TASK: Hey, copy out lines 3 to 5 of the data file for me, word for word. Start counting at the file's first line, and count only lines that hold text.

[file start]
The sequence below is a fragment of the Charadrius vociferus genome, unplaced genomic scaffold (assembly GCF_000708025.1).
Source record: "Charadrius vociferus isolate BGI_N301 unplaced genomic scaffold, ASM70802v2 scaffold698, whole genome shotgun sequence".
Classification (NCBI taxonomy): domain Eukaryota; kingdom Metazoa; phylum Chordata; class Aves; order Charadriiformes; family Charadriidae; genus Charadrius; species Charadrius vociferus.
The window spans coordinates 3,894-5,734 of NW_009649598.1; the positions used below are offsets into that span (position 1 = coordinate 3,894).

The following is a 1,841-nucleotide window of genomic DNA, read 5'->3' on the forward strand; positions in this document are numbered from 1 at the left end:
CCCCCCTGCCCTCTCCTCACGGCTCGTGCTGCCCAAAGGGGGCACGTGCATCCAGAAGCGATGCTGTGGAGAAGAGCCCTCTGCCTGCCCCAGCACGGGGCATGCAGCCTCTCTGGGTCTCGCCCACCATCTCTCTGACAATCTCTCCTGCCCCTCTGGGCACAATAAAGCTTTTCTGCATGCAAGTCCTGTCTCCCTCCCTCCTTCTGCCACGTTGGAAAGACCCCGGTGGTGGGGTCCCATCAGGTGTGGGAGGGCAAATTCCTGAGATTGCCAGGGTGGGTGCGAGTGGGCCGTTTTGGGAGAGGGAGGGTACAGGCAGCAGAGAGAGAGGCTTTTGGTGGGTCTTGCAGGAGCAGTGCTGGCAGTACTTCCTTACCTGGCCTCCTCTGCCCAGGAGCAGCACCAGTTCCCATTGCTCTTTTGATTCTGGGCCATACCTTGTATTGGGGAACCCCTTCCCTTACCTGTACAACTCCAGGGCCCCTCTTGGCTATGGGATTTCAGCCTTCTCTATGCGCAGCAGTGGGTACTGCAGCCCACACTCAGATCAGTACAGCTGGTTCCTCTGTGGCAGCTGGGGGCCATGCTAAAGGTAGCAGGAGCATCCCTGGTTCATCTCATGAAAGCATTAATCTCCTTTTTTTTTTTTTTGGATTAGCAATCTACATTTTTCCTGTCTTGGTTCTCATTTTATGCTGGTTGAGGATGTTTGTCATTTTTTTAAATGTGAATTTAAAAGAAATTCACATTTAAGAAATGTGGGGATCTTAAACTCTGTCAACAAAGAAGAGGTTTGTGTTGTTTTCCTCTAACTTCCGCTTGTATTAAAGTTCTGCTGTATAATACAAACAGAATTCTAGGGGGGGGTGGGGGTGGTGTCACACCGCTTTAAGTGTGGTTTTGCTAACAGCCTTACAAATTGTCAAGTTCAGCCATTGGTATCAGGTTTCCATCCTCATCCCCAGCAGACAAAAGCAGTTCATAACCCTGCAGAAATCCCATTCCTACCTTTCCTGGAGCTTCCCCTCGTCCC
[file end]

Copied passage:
Classification (NCBI taxonomy): domain Eukaryota; kingdom Metazoa; phylum Chordata; class Aves; order Charadriiformes; family Charadriidae; genus Charadrius; species Charadrius vociferus.
The window spans coordinates 3,894-5,734 of NW_009649598.1; the positions used below are offsets into that span (position 1 = coordinate 3,894).

The following is a 1,841-nucleotide window of genomic DNA, read 5'->3' on the forward strand; positions in this document are numbered from 1 at the left end: